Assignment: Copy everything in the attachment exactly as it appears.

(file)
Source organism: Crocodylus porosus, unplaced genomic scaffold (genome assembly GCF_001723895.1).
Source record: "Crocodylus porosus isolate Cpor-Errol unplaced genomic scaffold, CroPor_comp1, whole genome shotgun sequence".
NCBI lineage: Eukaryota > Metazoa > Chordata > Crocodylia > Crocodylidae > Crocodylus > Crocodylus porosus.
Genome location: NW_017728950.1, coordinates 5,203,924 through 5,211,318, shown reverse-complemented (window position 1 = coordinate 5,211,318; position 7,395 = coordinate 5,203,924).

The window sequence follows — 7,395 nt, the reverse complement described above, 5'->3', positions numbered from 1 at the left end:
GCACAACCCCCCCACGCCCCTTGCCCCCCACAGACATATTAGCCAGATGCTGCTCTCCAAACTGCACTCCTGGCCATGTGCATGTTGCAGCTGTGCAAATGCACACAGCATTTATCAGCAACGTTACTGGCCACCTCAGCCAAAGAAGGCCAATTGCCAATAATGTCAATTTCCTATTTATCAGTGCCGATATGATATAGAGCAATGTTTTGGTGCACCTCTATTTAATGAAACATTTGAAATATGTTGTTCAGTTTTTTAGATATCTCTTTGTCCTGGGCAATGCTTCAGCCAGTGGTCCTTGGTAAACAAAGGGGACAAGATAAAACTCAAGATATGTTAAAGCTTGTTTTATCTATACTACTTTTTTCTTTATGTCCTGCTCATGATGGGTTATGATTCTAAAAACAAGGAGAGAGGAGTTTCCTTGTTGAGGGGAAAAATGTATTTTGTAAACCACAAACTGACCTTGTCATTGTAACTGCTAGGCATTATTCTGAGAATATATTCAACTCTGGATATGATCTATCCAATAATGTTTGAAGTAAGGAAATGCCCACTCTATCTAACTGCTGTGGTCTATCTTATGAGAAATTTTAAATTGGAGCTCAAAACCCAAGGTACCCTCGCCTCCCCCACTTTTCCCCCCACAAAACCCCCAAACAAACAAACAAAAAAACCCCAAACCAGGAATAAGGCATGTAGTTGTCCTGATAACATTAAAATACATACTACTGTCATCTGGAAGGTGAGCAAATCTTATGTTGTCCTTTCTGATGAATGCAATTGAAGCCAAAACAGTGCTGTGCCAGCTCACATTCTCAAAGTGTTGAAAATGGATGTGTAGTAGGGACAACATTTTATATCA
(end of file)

Source organism: Crocodylus porosus, unplaced genomic scaffold (genome assembly GCF_001723895.1).
Source record: "Crocodylus porosus isolate Cpor-Errol unplaced genomic scaffold, CroPor_comp1, whole genome shotgun sequence".
NCBI lineage: Eukaryota > Metazoa > Chordata > Crocodylia > Crocodylidae > Crocodylus > Crocodylus porosus.
Genome location: NW_017728950.1, coordinates 5,203,924 through 5,211,318, shown reverse-complemented (window position 1 = coordinate 5,211,318; position 7,395 = coordinate 5,203,924).

The window sequence follows — 7,395 nt, the reverse complement described above, 5'->3', positions numbered from 1 at the left end:
GCACAACCCCCCCACGCCCCTTGCCCCCCACAGACATATTAGCCAGATGCTGCTCTCCAAACTGCACTCCTGGCCATGTGCATGTTGCAGCTGTGCAAATGCACACAGCATTTATCAGCAACGTTACTGGCCACCTCAGCCAAAGAAGGCCAATTGCCAATAATGTCAATTTCCTATTTATCAGTGCCGATATGATATAGAGCAATGTTTTGGTGCACCTCTATTTAATGAAACATTTGAAATATGTTGTTCAGTTTTTTAGATATCTCTTTGTCCTGGGCAATGCTTCAGCCAGTGGTCCTTGGTAAACAAAGGGGACAAGATAAAACTCAAGATATGTTAAAGCTTGTTTTATCTATACTACTTTTTTCTTTATGTCCTGCTCATGATGGGTTATGATTCTAAAAACAAGGAGAGAGGAGTTTCCTTGTTGAGGGGAAAAATGTATTTTGTAAACCACAAACTGACCTTGTCATTGTAACTGCTAGGCATTATTCTGAGAATATATTCAACTCTGGATATGATCTATCCAATAATGTTTGAAGTAAGGAAATGCCCACTCTATCTAACTGCTGTGGTCTATCTTATGAGAAATTTTAAATTGGAGCTCAAAACCCAAGGTACCCTCGCCTCCCCCACTTTTCCCCCCACAAAACCCCCAAACAAACAAACAAAAAAACCCCAAACCAGGAATAAGGCATGTAGTTGTCCTGATAACATTAAAATACATACTACTGTCATCTGGAAGGTGAGCAAATCTTATGTTGTCCTTTCTGATGAATGCAATTGAAGCCAAAACAGTGCTGTGCCAGCTCACATTCTCAAAGTGTTGAAAATGGATGTGTAGTAGGGACAACATTTTATATCA